The Red List Update

The Red List does highlight some great conservation successes, but the IUCN is clear that the message remains bleak.

Black-browed Albatross and Chick Image: By Liam Quinn from Canada [CC-BY-SA-2.0 (http://creativecommons.org/licenses/by-sa/2.0)], via Wikimedia Commons

Last week the International Union for the Conservation of Nature (IUCN) published its second update of the year of the Red List, a guide to the world’s rarest species. The IUCN is a Switzerland-based organisation that studies and monitors species and, in the Red List, assigns them to one of 8 categories of threat based on whether they meet certain criteria including population size, trend and structure and their geographic range.

In the latest update, a total of 71, 576 species have been assessed, of which 21,286 are threatened with extinction. Threatened species include those in the vulnerable category (10, 549 species), the endangered category (6,451 species) and the critically endangered category (4,286 species). The next step for those in the latter category is extinction. Over eleven thousand species are listed in the data deficient category, indicating the difficulty of analysing the status of a wide range of species and the large amount of species whose future remains uncertain.

There were mixed fortunes for species on the Red List. There was good news for the black-browed albatross and the black-footed albatross – populations of both species have increased so have been moved to the near threatened category. The island fox, native to California’s Channel Islands, has been moved from the critically endangered category and is now listed as near threatened thanks to conservation efforts such as captive breeding and vaccination. The leatherback turtle has also improved from critically endangered, now being listed in the vulnerable category. However, this is misleading. The species is doing well on a global level and in the northwest Atlantic Ocean leatherback turtles are abundant. But the east and west Pacific Ocean subpopulations are both in severe decline due to egg harvesting and incidental capture.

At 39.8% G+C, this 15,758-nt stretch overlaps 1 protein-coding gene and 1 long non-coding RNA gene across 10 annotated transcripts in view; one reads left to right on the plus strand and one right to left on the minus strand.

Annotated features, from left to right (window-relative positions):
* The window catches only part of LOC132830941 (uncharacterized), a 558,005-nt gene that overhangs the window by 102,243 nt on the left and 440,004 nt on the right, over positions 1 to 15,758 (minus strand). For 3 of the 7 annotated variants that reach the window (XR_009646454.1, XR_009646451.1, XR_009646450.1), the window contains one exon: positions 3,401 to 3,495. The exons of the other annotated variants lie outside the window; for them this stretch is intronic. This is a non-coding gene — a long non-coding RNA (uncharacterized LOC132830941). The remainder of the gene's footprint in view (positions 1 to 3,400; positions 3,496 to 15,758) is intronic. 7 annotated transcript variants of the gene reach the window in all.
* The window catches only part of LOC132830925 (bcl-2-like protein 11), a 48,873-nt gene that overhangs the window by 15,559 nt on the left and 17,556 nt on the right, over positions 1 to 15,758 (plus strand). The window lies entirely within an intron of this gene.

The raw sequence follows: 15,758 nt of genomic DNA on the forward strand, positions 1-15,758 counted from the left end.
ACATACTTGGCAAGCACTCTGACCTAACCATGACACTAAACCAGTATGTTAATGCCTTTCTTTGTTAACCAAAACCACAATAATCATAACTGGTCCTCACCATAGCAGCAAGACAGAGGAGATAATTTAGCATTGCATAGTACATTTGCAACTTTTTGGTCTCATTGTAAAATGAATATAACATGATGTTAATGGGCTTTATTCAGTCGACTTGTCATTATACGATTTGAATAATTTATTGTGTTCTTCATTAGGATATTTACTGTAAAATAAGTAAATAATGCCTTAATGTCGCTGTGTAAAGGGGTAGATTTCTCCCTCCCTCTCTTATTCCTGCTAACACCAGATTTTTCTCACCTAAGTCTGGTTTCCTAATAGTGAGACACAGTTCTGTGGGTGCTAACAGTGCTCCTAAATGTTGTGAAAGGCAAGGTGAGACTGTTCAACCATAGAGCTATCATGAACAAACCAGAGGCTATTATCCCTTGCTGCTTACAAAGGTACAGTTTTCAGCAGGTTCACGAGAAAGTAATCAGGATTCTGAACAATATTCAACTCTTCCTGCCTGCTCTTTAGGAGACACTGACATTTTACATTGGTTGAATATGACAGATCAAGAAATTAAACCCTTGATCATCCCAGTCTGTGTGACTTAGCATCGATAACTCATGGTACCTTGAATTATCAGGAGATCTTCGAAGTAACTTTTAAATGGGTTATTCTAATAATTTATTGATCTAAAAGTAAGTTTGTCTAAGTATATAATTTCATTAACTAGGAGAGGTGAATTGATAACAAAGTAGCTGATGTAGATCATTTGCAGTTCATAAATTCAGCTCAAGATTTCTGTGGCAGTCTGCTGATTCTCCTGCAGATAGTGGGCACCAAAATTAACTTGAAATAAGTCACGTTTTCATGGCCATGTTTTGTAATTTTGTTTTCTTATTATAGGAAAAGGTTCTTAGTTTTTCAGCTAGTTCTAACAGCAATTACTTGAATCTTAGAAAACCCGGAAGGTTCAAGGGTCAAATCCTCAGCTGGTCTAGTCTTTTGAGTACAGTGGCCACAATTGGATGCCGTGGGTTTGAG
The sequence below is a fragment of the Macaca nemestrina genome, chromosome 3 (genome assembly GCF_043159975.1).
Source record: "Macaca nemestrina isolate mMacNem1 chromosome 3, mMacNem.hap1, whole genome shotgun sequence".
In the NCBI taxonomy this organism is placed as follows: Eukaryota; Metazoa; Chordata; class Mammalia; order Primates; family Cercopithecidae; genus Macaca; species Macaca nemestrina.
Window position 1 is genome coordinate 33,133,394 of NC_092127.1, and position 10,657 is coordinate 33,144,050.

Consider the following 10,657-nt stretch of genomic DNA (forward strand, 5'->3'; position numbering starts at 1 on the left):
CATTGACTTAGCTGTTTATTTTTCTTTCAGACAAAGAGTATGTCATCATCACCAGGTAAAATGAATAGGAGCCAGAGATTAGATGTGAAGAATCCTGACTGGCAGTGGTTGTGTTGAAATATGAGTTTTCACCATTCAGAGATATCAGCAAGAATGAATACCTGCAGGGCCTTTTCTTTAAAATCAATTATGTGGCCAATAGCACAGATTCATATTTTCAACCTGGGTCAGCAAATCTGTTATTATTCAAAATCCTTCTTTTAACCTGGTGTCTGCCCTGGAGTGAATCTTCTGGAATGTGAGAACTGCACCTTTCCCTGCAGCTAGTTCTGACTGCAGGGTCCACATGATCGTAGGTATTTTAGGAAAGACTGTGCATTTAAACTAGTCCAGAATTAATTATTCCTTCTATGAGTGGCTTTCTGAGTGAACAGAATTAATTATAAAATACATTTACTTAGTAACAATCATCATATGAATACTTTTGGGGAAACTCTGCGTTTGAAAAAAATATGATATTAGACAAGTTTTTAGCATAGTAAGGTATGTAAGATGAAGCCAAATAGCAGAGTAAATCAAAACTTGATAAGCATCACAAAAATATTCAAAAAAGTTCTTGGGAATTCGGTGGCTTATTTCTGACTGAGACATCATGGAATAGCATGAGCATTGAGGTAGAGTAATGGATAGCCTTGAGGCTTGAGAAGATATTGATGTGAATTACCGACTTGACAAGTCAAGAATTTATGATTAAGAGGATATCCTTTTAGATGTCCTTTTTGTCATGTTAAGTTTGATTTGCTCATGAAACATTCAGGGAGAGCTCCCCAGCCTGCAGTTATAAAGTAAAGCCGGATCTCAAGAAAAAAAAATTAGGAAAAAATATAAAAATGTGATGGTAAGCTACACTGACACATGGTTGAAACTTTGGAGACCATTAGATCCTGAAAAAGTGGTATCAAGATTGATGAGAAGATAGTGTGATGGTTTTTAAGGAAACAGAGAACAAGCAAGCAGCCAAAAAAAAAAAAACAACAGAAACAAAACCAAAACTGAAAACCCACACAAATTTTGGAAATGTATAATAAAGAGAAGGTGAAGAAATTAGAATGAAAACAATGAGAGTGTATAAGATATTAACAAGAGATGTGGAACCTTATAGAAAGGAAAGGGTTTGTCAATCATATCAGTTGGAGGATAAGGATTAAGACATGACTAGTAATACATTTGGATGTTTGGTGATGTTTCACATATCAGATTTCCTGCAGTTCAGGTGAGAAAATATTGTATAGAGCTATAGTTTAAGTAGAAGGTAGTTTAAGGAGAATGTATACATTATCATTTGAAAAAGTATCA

There was bad news for many species. One of 200 birds now listed as critically endangered, the white-winged flufftail is facing extinction in Africa where habitat destruction has caused numbers to plummet to just 700. The distinctive okapi, also known as the forest giraffe, was once listed as near threatened but is now in the endangered category. Their population has dropped by 50% since 1995 in the Democratic Republic of Congo, where conflict and poverty for nearly two decades has led to habitat loss and hunting for the okapi’s meat and skin.

The Red List does highlight some great conservation successes, but the IUCN is clear that the message remains bleak. The species which are improving in status are vastly out-numbered by those appearing in the threatened categories, and the IUCN has issued a warning – “the world must urgently scale up efforts to avert this devastating trend.”

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